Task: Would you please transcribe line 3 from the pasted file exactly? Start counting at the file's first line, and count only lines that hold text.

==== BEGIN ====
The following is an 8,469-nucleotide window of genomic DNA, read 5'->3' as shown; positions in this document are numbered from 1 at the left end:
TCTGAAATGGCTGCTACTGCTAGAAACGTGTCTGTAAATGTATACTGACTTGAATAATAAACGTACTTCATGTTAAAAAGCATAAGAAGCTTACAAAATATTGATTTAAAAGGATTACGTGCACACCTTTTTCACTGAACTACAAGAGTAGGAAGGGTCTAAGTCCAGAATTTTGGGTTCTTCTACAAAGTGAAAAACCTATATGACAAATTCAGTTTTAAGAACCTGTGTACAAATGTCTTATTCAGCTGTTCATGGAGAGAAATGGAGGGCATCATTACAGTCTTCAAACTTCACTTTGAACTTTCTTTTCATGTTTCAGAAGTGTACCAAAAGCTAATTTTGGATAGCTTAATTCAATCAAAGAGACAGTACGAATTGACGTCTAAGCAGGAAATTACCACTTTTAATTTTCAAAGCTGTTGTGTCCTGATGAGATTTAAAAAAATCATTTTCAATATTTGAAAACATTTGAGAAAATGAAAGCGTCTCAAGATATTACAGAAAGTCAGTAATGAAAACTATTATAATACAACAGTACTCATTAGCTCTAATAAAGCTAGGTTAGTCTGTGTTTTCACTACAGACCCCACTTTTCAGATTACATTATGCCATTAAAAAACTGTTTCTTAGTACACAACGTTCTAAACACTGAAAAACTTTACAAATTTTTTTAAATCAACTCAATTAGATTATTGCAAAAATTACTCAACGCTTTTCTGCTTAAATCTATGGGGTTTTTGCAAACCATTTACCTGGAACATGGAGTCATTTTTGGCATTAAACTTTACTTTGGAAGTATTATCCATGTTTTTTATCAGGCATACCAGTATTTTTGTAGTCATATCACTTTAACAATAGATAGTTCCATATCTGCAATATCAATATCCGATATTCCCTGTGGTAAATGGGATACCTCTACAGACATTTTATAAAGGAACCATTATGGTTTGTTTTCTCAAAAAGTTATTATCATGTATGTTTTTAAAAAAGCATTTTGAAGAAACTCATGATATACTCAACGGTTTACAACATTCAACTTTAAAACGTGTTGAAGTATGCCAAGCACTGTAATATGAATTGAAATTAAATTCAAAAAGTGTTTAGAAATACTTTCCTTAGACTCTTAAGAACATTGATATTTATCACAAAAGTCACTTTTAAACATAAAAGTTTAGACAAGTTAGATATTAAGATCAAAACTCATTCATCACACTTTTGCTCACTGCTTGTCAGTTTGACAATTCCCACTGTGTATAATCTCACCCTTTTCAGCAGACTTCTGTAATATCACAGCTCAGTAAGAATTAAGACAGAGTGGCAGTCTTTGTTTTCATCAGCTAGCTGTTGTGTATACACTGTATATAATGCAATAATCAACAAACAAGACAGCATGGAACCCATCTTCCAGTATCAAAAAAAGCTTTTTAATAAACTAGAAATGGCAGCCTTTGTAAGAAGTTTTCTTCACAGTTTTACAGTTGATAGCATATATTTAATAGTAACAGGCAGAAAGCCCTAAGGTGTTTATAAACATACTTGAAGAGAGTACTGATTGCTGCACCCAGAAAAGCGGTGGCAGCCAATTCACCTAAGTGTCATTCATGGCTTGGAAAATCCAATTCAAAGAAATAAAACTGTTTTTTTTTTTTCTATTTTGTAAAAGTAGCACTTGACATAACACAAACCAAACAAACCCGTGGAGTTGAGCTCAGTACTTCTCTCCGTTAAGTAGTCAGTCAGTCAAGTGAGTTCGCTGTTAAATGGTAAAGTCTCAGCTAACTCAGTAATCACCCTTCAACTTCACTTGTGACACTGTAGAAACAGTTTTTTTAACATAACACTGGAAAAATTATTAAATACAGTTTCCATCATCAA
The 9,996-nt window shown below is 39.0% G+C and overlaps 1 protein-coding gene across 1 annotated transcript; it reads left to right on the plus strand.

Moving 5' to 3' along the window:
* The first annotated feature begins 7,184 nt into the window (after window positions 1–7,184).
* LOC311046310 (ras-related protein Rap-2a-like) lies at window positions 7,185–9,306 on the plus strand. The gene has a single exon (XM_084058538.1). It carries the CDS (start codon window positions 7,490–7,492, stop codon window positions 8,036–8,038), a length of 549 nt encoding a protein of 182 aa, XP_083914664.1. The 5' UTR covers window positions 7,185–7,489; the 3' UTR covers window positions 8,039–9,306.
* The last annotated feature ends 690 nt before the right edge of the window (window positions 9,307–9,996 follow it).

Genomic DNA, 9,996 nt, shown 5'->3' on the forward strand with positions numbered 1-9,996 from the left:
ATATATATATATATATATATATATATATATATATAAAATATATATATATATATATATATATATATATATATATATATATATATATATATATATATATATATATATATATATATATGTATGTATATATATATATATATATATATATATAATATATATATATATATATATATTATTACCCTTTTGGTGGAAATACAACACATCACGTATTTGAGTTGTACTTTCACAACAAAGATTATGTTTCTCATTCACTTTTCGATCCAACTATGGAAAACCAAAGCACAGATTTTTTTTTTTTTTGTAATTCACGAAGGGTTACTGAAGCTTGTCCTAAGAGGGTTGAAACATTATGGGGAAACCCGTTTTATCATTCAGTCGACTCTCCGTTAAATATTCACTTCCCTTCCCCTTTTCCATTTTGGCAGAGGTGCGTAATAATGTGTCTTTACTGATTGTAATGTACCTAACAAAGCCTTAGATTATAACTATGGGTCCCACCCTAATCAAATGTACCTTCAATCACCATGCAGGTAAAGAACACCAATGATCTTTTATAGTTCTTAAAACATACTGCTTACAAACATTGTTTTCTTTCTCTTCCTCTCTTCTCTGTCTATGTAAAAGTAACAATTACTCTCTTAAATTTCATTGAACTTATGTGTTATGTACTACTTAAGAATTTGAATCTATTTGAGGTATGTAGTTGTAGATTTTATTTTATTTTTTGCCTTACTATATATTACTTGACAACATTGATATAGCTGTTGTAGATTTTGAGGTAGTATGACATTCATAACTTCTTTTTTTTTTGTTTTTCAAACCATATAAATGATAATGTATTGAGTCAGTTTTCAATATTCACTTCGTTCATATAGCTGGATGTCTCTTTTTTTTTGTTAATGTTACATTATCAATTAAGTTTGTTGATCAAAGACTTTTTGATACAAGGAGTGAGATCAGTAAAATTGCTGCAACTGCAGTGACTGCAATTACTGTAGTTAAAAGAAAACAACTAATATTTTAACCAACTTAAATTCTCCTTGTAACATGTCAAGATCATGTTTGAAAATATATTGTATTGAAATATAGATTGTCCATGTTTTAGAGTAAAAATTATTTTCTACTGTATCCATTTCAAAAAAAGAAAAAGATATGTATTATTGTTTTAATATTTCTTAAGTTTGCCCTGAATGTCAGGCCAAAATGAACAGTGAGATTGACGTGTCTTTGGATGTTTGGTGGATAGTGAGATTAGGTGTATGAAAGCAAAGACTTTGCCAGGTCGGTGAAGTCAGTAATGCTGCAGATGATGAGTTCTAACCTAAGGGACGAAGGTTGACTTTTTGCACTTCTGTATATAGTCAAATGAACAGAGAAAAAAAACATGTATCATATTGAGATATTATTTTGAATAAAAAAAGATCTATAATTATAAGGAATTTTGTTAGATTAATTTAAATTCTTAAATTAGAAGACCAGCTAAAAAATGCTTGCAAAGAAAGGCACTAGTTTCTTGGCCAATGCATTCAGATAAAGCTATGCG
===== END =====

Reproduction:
The 9,996-nt window shown below is 39.0% G+C and overlaps 1 protein-coding gene across 1 annotated transcript; it reads left to right on the plus strand.